Lady in Alice in Wonderland’s Oxford

I have always had a strong connection to Alice in Wonderland. For starters, my mother’s name is Alice. As if that’s not enough, playing the role of Alice in the musical version when I was young made me an even bigger fan. But it wasn’t until I moved to London that I learned what a strong connection Alice herself had to one specific place: Oxford.

White rabbit from Alice in Wonderland in Oxford

Charles Dodgson—aka Lewis Carroll—the author of the book, was a tutor at Christ Church college at Oxford University when he wrote Alice in Wonderland. The dean of the college had a daughter named Alice Liddell, who served as Carroll’s inspiration for the protagonist of his story.

Christ Church college in Oxford

But there’s more to Alice in Wonderland’s Oxford connection than just the basics, and when VisitEngland invited me out for an Alice-inspired day trip from London, I looked forward to learning more.

Story Museum in Oxford

We traveled to Oxford in the morning and went straight to Christ Church college. There we took a tour of the cathedral, which was home to some great Alice highlights. One was a garden with a green door that later become the White Rabbit’s door. Behind it was a large tree that served as the inspiration for the Cheshire Cat’s favorite place to flash its signature smile.

Christ Church cathedral garden in Oxford

Inside the cathedral was a stained glass window depicting the story of Oxford’s patron saint, Frideswide. One of the windows showed her setting up a treacle well in nearby Binsey. That same well served as the model for the treacle well in Alice in Wonderland.

Christ Church cathedral stained glass window in Oxford

But it wasn’t all fiction in the cathedral. There were also some real Alice stories to be discovered there. One stemmed from a bust of Queen Victoria’s son Leopold, who lived with Alice Liddell’s family when he attended Oxford University.

Christ Church cathedral bust in Oxford

Rumor had it that Leopold and Alice fell in love, but were prevented from marrying. That didn’t keep them from naming their children after one another, though. The proof was shown on a war memorial plaque outside of the cathedral that bore Alice’s son’s name.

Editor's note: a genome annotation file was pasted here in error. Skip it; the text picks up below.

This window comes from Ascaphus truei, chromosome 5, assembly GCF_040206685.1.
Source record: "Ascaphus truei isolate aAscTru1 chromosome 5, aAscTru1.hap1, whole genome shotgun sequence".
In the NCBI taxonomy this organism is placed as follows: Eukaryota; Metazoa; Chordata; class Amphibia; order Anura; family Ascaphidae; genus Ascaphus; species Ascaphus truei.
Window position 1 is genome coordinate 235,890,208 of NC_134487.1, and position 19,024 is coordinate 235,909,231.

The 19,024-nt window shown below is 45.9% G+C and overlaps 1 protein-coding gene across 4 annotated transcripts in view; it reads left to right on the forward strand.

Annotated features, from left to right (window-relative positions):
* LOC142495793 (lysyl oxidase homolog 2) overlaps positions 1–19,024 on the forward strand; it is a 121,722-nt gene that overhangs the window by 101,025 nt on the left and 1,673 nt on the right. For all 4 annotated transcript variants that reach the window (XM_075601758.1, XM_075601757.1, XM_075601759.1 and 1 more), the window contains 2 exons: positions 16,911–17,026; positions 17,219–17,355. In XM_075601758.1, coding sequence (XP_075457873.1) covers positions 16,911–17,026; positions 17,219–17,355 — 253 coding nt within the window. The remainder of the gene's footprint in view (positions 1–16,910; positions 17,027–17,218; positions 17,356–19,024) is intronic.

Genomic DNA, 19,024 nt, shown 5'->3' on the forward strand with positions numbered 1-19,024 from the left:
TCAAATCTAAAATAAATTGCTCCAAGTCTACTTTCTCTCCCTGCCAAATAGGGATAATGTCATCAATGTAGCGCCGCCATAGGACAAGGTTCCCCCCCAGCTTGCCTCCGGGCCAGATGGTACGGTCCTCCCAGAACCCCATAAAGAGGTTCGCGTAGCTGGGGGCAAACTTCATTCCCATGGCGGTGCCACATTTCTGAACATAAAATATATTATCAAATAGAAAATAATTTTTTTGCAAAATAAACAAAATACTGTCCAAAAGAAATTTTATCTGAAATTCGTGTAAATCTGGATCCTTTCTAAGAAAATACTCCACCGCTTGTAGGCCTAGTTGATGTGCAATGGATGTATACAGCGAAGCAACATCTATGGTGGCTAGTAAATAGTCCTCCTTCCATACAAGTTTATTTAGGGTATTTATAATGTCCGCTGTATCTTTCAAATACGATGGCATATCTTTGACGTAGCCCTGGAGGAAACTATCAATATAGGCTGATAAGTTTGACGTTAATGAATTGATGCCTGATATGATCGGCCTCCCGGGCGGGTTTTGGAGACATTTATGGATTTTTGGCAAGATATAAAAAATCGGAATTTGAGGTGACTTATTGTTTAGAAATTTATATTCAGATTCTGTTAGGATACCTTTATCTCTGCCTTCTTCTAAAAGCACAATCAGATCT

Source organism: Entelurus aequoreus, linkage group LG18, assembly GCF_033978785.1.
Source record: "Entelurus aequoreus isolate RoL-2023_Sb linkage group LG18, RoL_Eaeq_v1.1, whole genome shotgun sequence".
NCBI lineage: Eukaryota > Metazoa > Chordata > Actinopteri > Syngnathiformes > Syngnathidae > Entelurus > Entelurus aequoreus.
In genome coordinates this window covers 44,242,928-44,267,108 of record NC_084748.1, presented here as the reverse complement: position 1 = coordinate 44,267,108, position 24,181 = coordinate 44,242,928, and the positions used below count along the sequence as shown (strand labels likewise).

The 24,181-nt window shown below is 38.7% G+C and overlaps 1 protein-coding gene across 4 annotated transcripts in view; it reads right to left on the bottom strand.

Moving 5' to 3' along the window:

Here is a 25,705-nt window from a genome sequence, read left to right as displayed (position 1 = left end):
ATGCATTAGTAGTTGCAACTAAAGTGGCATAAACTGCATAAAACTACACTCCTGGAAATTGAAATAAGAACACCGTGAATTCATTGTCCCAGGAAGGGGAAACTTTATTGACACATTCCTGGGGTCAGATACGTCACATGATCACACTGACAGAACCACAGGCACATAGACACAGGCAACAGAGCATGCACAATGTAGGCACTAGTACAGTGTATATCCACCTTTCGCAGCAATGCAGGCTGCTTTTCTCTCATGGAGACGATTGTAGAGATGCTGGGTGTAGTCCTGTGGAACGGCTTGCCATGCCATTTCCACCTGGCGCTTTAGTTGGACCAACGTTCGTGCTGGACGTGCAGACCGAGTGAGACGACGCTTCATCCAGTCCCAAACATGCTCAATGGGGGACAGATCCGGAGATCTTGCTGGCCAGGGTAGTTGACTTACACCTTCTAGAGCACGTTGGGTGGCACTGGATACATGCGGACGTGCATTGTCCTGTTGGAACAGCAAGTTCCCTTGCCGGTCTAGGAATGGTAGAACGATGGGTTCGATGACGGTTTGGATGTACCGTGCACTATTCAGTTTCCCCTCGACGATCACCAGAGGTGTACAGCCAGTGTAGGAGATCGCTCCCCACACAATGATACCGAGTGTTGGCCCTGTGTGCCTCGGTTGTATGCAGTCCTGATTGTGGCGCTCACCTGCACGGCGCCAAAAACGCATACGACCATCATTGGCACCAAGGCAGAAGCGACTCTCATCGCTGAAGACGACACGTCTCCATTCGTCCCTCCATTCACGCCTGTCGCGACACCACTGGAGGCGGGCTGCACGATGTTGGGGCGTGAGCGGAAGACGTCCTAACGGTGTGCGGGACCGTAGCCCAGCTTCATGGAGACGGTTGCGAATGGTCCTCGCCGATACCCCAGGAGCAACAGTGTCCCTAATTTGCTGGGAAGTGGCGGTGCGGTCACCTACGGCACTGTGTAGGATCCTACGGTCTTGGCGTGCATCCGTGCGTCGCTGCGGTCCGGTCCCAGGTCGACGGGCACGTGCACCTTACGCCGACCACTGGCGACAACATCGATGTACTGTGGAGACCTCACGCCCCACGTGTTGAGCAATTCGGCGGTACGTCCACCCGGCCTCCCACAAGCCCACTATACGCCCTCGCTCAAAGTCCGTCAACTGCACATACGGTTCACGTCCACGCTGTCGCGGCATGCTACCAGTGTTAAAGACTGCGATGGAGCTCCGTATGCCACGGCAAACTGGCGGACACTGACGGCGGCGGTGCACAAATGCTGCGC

Candle in Christ Church cathedral in Oxford

Leaving the church, we continued our Alice in Wonderland tour of Oxford with a trip to the Old Sheep Shop, an Alice-themed gift shop that sold everything from figurines to pencil erasers that featured all of the characters in the book.

Alice in Wonderland shop in Oxford

After stopping at the shop, we had a quick lunch at the Macdonald Randolph Hotel in Oxford and then made our way to the Museum of Natural History. There we met another character from Carroll’s story: the Dodo.

Dodo bird in Oxford

Long extinct, the real dodo bird appeared in the museum in taxidermy form. Near it was a case with taxidermy versions of other characters in the book, including a white rabbit holding a pocket watch.

Taxidermy rabbit in Oxford

Speaking of the characters, our next stop was at the famous Bodleian Library, which had a small exhibition displaying various editions of Alice in Wonderland with illustrations by numerous artists.

Building in Oxford England

From there we continued to another museum, this one called the Story Museum. It was a a great place for interactive learning, and had an entire room dedicated to an exhibition about Alice in Wonderland.

Story Museum in Oxford

Various artists had been commissioned to illustrate scenes from the book, and in one corner was an old Alice-themed card game. The walls were covered with teacup paintings, and the lights above us were also shaped like teacups.

Tea cup paintings in the Story Museum in Oxford

In a nearby room there was a Mad Hatter tea party set up, complete with hats hanging above chairs so that we could pose for photos with various headpieces on.

Hats in the Story Museum in Oxford

Tearing ourselves away from the Story Museum, we walked through some pedestrianized shopping streets and made our way to the Malmaison hotel in Oxford. The hotel, which was housed in a former prison, was where I stayed on my last overnight trip to Oxford.

Alice in Wonderland cards in the Story Museum in Oxford

This time we weren’t staying the night, though. We were at the hotel for afternoon tea and millinery.

Feathers at the Malmaison hotel in Oxford

The Malmaison’s upstairs function room had been transformed into a real Mad Hatter tea party, complete with milliner Katherine Elizabeth, a London-based hat designer who taught us how to make our own head pieces.

Afternoon tea at the Malmaison hotel in Oxford

We spent the next two hours enjoying cake and scones while fashioning fascinators out of felt, feathers, and everything else we could find in Katherine’s hat boxes. It was all good fun, and the end result was a pleasantly full feeling and a fascinator that didn’t look half bad (a friend of mine even wore it to Goodwood last week!).

Afternoon tea cakes at the Malmaison hotel in Oxford

It was a great way to end our Alice in Wonderland day trip to Oxford. As we traveled home to London, we drifted off to sleep dreaming of white rabbits, dodos, and Mad Hatters in beautiful hats. If my affinity for Alice hadn’t been strong before, it was certainly cemented then.

2 Comments on Lady in Alice in Wonderland’s Oxford

  1. Emily
    August 14, 2012 at 5:07 pm (2 years ago)

    how fun! But I think this blog post would really only be complete if we could dig up an old picture of you as Alice! :) you were a very good Alice, at least in the opinion of this five of clubs!! :)

    Reply
    • aladyinlondon
      August 14, 2012 at 5:13 pm (2 years ago)

      Aw, thanks Emily! I’m sure there is a photo of us together somewhere!

      Reply

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